The book is told in first person narrative with Gwen as the narrator. Gwen is the new girl at Mythos Academy, a school for teens descended from the gods and champions of classic mythology. Most of the teens are warriors from rich families, and grew up knowing their heritage and their purpose. Gwen, however, has no warrior abilities to speak of and knows nothing about her mythological origins. She does possess a "gyspy gift"--psychometry--the ability to touch objects and people and get information about them (images, thoughts, emotions). When a girl is brutally murdered in the school library where Gwen works, she tries to use her gift to solve the mystery.
I thought that the initial ideas within the book--the use of mythology, the setting, the characters--were pretty fantastic. I had really high hopes early on when the book introduces Valkyries, Spartans, Amazons, etc, that it was going to build into an epic and detailed story. Estep uses Gwen as the fish out of water type character who doesn't really know anything about the mythological world, and thus has to have everything explained to her. This is generally a good world building strategy. The problem with it in this case is that it kept the story small. We are limited to Gwen's point of view and Gwen's knowledge of events. So instead of an epic story about gods and goddesses, you mostly get a murder mystery with a paranormal touch. It's almost entirely exposition, with a lot of pages devoted to building up to future books. It's a good story, but I thought there was a lot of unrealized potential.
The narrative gets a bit repetitive. The author seems compelled to remind readers of important details over and over, and in my opinion it makes for a lot of wasted space.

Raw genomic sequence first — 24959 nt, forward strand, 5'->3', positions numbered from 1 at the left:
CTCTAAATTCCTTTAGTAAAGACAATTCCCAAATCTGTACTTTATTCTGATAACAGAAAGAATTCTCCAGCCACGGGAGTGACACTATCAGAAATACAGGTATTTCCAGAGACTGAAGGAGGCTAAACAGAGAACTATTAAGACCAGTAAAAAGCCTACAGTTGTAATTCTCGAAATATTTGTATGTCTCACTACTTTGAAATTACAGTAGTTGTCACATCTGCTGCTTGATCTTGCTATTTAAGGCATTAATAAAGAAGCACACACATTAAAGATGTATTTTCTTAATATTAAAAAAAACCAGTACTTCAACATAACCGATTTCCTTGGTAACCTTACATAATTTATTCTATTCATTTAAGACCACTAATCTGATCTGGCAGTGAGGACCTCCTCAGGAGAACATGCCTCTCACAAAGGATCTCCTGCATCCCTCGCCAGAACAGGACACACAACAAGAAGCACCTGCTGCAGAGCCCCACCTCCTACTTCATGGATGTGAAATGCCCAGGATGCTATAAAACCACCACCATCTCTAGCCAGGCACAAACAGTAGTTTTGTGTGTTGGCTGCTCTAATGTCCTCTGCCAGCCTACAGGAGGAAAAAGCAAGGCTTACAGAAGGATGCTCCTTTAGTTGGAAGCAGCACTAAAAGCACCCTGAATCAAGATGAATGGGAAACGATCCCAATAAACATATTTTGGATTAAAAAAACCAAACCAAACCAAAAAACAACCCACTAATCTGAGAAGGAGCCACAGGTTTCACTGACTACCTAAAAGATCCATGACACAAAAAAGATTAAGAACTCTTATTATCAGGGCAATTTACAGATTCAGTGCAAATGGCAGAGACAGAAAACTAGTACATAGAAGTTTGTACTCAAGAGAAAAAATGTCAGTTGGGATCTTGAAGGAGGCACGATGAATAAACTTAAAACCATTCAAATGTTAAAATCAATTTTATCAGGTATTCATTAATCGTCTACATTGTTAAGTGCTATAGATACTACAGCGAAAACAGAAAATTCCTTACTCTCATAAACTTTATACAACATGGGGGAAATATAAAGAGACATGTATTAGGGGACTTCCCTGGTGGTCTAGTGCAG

I liked that the characters had actual personalities. I've been noticing in my YA reading that protagonists are often given minimal character traits, as though authors are afraid that by giving them real personalities they might make them impossible to relate to. Not so here. Gwen is full of sarcasm, curiosity, and a touch of geekiness. It's unfortunate that, due to grief over her recently deceased mother and not really fitting in at Mythos, she spends most of the book friendless and isolated. Because of that, it took me almost the entire book to get a handle on her character, but at least she isn't flat and boring. And her development is fulfilling. She comes out of her shell, learns a lot about herself, and helps to save the day.
I had one problem with Gwen: I didn't really buy her skepticism regarding the fantastical elements of the story. I've had this complaint with other books. If you personally have a magical power that you've lived with your whole life, why would you be surprised or in denial about other powers existing?
|Now imagine theses girls had super powers. Scary, right?|
The social scene at the school was pretty intriguing. Mostly we learn about the Valkyries, who are the most popular girls. As you might expect, their mean and catty to one another and everyone else. Pretty accurate to what I remember from high school (minus the super powers, of course). Many of the other kids behave more like typical college students--lots of drinking and sex. None of which Gwen actually experiences, being isolated as she is, but she tells us about it repeatedly.
That brings me to Logan, the "love interest" of the book. He's a cool character, a Spartan with a lot of warrior skill, but he's under-utilized. There isn't really any romance to speak of, only a mutual attraction between he and Gwen that doesn't go anywhere. To be fair, I only expected romance because of the source of the recommendation. To my knowledge this is mostly being marketed as YA fantasy. And I'm sure we'll see more of Logan in future books.
This book is a nice meld of classic mythology elements and a few modern paranormal elements. If you like that sort of thing, and especially if your looking for a decent young adult book, I'd recommend this. I have high hopes for this series. 3.5 stars